New faces are becoming a familiar part of the University of Memphis Cecil C. Humphreys School of Law.
The school, which is closing in on its 50th anniversary celebration later this month, is in the midst of a health law initiative. It’s looking for a professor who will start up a health law program there.
That’s according to Holly Hazlett, herself a new face at the law school. She’s the new director of development, a position she’s held for a little more than a month now.
In that position, she’ll help raise funds as well as work with alumni and promote a general awareness of the law school.
She’s no stranger to the school. Her previous job found her as director of development for the university’s College of Arts and Sciences. Before that, she worked at the Chi Omega Fraternity’s executive headquarters in Memphis for a few years.
“We have this great facility, and we had a great campaign for the move Downtown, so my role will be stewarding those donors that contributed to the law school but also finding sources of funding for programs,” she said. “And we have some really great initiatives that we are starting here.”
Hazlett grew up in Ohio and went to school at the University of Dayton.
“I’ve been in Memphis for eight years,” she said. “I love Memphis, and I think the law school’s a great contribution to the city.”
That contribution is being celebrated this month. The school’s 50th anniversary party will be held Oct. 27, and it will honor the school’s history and the people who’ve been part of that history, including former deans, professors and alumni.
The event is being presented by Glassman, Edwards, Wyatt, Tuttle & Cox PC and The Glassman family, and more than 1,500 alumni and community members from across the city, state and country are expected to attend.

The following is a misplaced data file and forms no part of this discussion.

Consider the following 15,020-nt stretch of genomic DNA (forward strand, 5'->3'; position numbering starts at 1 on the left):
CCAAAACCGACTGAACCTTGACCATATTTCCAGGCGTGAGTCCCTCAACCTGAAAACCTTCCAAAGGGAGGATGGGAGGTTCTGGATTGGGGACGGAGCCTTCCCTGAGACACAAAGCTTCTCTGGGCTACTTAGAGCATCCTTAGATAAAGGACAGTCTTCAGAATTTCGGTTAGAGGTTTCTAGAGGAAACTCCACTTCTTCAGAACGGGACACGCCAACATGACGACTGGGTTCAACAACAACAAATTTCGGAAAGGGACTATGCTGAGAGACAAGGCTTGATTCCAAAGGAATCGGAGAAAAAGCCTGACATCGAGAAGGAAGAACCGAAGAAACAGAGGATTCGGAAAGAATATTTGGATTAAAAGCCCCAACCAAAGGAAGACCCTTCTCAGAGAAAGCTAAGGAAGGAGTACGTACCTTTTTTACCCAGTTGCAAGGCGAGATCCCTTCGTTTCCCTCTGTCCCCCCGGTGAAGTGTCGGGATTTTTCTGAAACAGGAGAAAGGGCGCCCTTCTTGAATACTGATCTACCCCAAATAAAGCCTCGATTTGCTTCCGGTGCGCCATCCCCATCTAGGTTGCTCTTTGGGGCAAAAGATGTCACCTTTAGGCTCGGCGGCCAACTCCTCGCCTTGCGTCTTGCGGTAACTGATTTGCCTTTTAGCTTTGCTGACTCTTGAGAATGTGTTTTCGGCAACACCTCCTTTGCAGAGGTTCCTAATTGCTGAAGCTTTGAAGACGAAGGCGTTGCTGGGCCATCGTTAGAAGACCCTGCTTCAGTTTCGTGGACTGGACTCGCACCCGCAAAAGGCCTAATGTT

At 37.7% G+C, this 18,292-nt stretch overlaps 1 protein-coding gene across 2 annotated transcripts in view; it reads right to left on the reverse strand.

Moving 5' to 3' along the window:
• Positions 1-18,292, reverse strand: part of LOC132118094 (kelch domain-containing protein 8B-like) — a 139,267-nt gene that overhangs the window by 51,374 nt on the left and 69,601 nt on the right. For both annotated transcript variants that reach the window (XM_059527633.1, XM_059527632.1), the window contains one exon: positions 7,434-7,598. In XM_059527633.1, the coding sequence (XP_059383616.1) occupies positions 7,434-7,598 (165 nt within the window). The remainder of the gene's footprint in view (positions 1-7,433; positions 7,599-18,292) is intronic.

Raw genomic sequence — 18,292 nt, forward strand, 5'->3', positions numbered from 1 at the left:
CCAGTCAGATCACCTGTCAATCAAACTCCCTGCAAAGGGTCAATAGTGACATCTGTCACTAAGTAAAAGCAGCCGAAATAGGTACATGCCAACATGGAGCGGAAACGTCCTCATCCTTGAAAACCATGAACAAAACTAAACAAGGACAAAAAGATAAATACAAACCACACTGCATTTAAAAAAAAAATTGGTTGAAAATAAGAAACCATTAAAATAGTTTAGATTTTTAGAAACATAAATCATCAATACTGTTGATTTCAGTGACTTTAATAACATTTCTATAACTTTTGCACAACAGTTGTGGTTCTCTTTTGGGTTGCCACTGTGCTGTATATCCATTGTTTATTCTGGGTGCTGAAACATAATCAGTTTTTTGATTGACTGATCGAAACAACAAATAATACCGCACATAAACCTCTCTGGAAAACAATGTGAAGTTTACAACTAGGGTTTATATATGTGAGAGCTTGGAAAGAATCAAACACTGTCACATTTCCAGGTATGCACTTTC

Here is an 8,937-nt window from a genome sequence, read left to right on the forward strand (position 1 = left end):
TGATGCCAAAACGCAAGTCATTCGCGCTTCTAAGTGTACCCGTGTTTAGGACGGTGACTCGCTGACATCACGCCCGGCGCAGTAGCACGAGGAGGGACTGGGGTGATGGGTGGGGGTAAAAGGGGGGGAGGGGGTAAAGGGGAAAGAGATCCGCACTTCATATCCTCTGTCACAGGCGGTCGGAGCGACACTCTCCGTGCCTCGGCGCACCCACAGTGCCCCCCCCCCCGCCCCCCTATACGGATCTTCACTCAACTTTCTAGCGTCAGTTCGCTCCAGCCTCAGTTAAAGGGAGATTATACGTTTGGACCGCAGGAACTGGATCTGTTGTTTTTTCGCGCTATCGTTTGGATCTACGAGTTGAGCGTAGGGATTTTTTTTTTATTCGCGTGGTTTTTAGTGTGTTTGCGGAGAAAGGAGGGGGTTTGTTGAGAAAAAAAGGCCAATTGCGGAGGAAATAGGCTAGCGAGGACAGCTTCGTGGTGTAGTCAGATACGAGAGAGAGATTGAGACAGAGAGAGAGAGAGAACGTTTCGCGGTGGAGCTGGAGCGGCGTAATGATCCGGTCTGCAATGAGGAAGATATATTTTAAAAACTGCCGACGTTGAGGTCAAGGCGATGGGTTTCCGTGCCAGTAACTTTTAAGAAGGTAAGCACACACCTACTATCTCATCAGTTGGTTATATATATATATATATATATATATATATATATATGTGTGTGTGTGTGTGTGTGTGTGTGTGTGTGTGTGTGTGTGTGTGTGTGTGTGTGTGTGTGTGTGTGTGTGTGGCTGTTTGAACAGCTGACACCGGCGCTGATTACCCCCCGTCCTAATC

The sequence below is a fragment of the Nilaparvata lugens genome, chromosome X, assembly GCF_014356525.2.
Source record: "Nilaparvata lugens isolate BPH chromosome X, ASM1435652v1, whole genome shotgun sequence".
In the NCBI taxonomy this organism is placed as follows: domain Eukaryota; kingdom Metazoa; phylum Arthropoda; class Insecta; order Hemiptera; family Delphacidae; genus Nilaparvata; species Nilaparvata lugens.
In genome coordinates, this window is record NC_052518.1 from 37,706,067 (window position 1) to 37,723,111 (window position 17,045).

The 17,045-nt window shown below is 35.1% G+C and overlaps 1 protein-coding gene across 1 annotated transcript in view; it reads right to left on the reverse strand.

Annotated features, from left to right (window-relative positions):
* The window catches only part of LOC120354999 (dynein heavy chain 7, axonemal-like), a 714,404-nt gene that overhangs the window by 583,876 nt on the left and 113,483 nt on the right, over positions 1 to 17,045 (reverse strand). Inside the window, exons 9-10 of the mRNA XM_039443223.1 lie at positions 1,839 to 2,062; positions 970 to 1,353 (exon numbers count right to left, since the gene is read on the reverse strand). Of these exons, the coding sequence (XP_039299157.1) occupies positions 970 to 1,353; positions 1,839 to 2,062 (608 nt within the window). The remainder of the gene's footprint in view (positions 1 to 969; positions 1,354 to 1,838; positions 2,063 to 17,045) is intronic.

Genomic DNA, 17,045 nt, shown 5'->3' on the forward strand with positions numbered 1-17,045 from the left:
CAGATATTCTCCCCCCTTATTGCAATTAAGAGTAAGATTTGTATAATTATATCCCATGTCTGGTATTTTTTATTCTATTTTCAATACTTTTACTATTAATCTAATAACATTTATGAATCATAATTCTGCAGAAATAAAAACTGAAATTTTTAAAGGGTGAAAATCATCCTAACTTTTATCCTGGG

In other news, the school is hosting an admissions workshop and recruitment fair Oct. 23. The admissions workshop will last from 5 p.m. to 6 p.m., and the recruitment fair will follow that, from 6 p.m. to 8 p.m.
The events come at a time of scrutiny and change for law schools, generally, as economic forces are reshaping the size – and expectations – of their student populations.
“It used to be that schools just charged high tuition to go to law school, and (students) got great jobs when they got out,” said the law school’s interim dean William Kratzke. “That’s not always so true anymore. But we’re working harder than ever to make a legal education that our students will find relevant in some way when they finish.
“Law students aren’t finding there’s a pot of gold at the end of law school. That’s not something we ever promised, but some prestigious law schools seemed to guarantee that. We can’t promise you won’t leave here with no debt, but what we can promise you is we are a good value. We’re worth it, I’m quite certain of that, and we plan to remain that way.”